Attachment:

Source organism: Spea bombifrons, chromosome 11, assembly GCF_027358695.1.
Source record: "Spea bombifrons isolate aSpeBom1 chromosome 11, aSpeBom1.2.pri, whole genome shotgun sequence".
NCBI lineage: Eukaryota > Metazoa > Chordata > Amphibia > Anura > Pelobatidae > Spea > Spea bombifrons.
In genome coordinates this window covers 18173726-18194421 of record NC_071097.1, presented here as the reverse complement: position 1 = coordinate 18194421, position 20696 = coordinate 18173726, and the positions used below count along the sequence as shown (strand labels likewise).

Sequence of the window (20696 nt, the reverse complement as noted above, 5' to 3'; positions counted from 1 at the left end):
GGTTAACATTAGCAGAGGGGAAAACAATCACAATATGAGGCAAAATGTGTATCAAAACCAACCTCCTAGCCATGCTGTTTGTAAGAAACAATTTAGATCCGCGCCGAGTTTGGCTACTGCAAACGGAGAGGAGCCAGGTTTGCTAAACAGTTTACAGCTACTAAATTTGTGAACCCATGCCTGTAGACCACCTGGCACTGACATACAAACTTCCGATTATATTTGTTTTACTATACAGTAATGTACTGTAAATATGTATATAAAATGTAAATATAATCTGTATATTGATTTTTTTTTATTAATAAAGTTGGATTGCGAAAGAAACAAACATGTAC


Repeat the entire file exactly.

Source organism: Spea bombifrons, chromosome 11, assembly GCF_027358695.1.
Source record: "Spea bombifrons isolate aSpeBom1 chromosome 11, aSpeBom1.2.pri, whole genome shotgun sequence".
NCBI lineage: Eukaryota > Metazoa > Chordata > Amphibia > Anura > Pelobatidae > Spea > Spea bombifrons.
In genome coordinates this window covers 18173726-18194421 of record NC_071097.1, presented here as the reverse complement: position 1 = coordinate 18194421, position 20696 = coordinate 18173726, and the positions used below count along the sequence as shown (strand labels likewise).

Sequence of the window (20696 nt, the reverse complement as noted above, 5' to 3'; positions counted from 1 at the left end):
GGTTAACATTAGCAGAGGGGAAAACAATCACAATATGAGGCAAAATGTGTATCAAAACCAACCTCCTAGCCATGCTGTTTGTAAGAAACAATTTAGATCCGCGCCGAGTTTGGCTACTGCAAACGGAGAGGAGCCAGGTTTGCTAAACAGTTTACAGCTACTAAATTTGTGAACCCATGCCTGTAGACCACCTGGCACTGACATACAAACTTCCGATTATATTTGTTTTACTATACAGTAATGTACTGTAAATATGTATATAAAATGTAAATATAATCTGTATATTGATTTTTTTTTATTAATAAAGTTGGATTGCGAAAGAAACAAACATGTAC